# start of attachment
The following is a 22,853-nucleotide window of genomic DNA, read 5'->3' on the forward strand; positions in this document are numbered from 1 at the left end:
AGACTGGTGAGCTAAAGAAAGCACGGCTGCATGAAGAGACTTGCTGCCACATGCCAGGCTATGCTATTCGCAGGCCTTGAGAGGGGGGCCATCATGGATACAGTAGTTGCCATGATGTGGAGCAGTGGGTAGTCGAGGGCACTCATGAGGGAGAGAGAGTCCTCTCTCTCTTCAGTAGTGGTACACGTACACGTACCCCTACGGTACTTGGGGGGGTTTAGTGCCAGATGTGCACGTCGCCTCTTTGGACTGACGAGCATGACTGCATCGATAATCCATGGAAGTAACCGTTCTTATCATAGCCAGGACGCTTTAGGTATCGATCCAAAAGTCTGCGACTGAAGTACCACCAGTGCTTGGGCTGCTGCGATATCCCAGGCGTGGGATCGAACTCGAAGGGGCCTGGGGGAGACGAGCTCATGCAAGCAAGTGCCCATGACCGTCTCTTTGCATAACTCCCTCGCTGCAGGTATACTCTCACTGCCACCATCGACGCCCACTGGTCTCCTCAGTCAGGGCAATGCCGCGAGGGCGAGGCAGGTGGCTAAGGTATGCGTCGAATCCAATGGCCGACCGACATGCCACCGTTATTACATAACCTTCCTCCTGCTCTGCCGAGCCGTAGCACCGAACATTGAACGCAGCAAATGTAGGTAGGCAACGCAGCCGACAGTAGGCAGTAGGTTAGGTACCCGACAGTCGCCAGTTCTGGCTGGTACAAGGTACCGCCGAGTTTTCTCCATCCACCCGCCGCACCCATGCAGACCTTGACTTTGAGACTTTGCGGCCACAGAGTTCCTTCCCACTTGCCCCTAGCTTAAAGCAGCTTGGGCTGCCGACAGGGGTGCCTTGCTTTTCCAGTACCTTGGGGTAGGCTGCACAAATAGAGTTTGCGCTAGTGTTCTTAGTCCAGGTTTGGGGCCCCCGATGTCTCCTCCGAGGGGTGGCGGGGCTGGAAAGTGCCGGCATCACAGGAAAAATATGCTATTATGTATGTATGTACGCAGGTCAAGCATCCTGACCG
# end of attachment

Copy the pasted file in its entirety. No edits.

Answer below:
The following is a 22,853-nucleotide window of genomic DNA, read 5'->3' on the forward strand; positions in this document are numbered from 1 at the left end:
AGACTGGTGAGCTAAAGAAAGCACGGCTGCATGAAGAGACTTGCTGCCACATGCCAGGCTATGCTATTCGCAGGCCTTGAGAGGGGGGCCATCATGGATACAGTAGTTGCCATGATGTGGAGCAGTGGGTAGTCGAGGGCACTCATGAGGGAGAGAGAGTCCTCTCTCTCTTCAGTAGTGGTACACGTACACGTACCCCTACGGTACTTGGGGGGGTTTAGTGCCAGATGTGCACGTCGCCTCTTTGGACTGACGAGCATGACTGCATCGATAATCCATGGAAGTAACCGTTCTTATCATAGCCAGGACGCTTTAGGTATCGATCCAAAAGTCTGCGACTGAAGTACCACCAGTGCTTGGGCTGCTGCGATATCCCAGGCGTGGGATCGAACTCGAAGGGGCCTGGGGGAGACGAGCTCATGCAAGCAAGTGCCCATGACCGTCTCTTTGCATAACTCCCTCGCTGCAGGTATACTCTCACTGCCACCATCGACGCCCACTGGTCTCCTCAGTCAGGGCAATGCCGCGAGGGCGAGGCAGGTGGCTAAGGTATGCGTCGAATCCAATGGCCGACCGACATGCCACCGTTATTACATAACCTTCCTCCTGCTCTGCCGAGCCGTAGCACCGAACATTGAACGCAGCAAATGTAGGTAGGCAACGCAGCCGACAGTAGGCAGTAGGTTAGGTACCCGACAGTCGCCAGTTCTGGCTGGTACAAGGTACCGCCGAGTTTTCTCCATCCACCCGCCGCACCCATGCAGACCTTGACTTTGAGACTTTGCGGCCACAGAGTTCCTTCCCACTTGCCCCTAGCTTAAAGCAGCTTGGGCTGCCGACAGGGGTGCCTTGCTTTTCCAGTACCTTGGGGTAGGCTGCACAAATAGAGTTTGCGCTAGTGTTCTTAGTCCAGGTTTGGGGCCCCCGATGTCTCCTCCGAGGGGTGGCGGGGCTGGAAAGTGCCGGCATCACAGGAAAAATATGCTATTATGTATGTATGTACGCAGGTCAAGCATCCTGACCG